Almost 75% of small businesses in a survey applied for help from a federal loan program designed to keep workers employed during the coronavirus pandemic, but only 38% of small businesses received any money, according to survey results the U.S. Census Bureau released Thursday.

McConnell hits Democrats' 'totally unserious' relief bill

WASHINGTON (AP) — Senate Majority Leader Mitch McConnell on Thursday branded House Democrats' $3 trillion economic relief bill a "totally unserious effort" to address the coronavirus pandemic, underscoring the deep election-year gulch over what Congress' next response to the crisis should be.

Trump administration ease rules limiting truck driver hours

The Trump administration eased rules Thursday that limit working hours for truck drivers, and the changes brought immediate protests from labor and safety groups.

Buying the plunge: Individual investors remain optimistic

LOS ANGELES (AP) — The lure of snapping up stocks at bargain prices has been too strong to pass up for many people, even as uncertainty over the coronavirus pandemic clouds the market and global economic outlook.

April job losses fall hard on restaurants, retailers

NEW YORK (AP) — Who remembers their last meal at a sit-down restaurant? Better yet: who knows when their next one will be?

As coronavirus rolls on, Republicans hit 'pause' on new aid

WASHINGTON (AP) — Businesses are going belly up, tens of millions have been laid off and, by some measures, the U.S. seems headed for another Great Depression. But Republicans surveying the wreckage aren't ready for another round of coronavirus aid, instead urging a "pause."

3 million more US layoffs intensify fears of lasting damage

WASHINGTON (AP) — Nearly 3 million laid-off workers applied for U.S. unemployment benefits last week as the viral outbreak forced more companies to slash jobs even though most states have begun to let some businesses reopen.

Head of World Trade Organization to step down early

GENEVA (AP) — The head of the World Trade Organization said Thursday he will leave his post a year before his term expires, an unprecedented mid-term resignation at the WTO that he called a "personal decision."

Companies navigate a world that is vastly changed

The outbreak of the coronavirus has dealt a shock to the global economy with unprecedented speed. Following are developments Thursday related to national and global response, the work place and the spread of the virus.

Pandemic crisis forecast to hit insurers for $200 billion

LONDON (AP) — The pandemic will cost the insurance industry over $200 billion, according to Lloyds of London, who estimated that its own payouts are now on a par with the Sept. 11, 2001 attacks or the combined impact of hurricanes Harvey, Maria and Irma in 2017.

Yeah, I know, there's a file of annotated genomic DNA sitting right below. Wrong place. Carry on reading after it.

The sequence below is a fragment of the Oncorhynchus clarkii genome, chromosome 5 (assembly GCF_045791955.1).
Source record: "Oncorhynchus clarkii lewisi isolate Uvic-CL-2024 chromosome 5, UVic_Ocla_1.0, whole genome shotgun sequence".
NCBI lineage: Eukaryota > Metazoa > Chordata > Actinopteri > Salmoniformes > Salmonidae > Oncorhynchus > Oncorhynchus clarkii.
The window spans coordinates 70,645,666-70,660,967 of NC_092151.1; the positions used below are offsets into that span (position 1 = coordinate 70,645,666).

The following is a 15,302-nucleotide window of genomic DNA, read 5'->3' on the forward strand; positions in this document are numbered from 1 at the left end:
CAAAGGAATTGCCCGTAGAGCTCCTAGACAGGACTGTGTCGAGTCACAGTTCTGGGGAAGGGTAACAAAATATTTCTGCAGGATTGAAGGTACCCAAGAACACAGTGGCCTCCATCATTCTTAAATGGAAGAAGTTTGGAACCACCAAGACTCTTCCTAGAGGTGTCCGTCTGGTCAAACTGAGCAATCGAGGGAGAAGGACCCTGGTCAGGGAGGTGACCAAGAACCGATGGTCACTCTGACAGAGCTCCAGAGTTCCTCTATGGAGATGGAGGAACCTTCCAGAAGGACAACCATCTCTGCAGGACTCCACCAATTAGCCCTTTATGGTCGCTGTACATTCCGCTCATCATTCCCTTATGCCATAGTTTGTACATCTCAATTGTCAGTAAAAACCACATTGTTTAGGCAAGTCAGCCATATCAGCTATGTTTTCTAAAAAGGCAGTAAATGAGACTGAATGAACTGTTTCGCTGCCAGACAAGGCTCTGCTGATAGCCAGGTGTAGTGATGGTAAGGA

Consumers, lawmakers rip airlines for withholding refunds

When her Las Vegas hotel shut down and returned her money, and both Nevada and her home state of Ohio issued stay-home orders, Helen Moon canceled the flight that she and her husband had booked on Frontier Airlines and asked for a cash refund.


Graham to probe origins of Russia inquiry; won't call Obama

WASHINGTON (AP) — Senate Judiciary Committee Chairman Lindsey Graham said Thursday his committee is opening a wide-ranging investigation into the origins of the Russia investigation, but rejected President Donald Trump's call to bring in former President Barack Obama to testify.

Burr steps aside as Senate intelligence chair amid FBI probe

WASHINGTON (AP) — Republican Sen. Richard Burr temporarily stepped aside as chairman of the Senate Intelligence Committee on Thursday after the FBI served a search warrant for his cellphone as part of an investigation into a well-timed sale of stocks tied to the coronavirus pandemic.

Trump: Virus shows supply chains should be moved from China

WASHINGTON (AP) — President Donald Trump says the coronavirus pandemic highlights the importance of U.S. manufacturing and moving supply chains out of China, as he blamed that country anew for not doing enough to slow the pandemic.

Ahead of election, Trump attacks Russia probe and Democrats

WASHINGTON (AP) — President Donald Trump and Republicans are launching a broad election-year attack on the foundation of the Russia investigation, including declassifying intelligence information to try to place senior Obama administration officials under scrutiny for routine actions.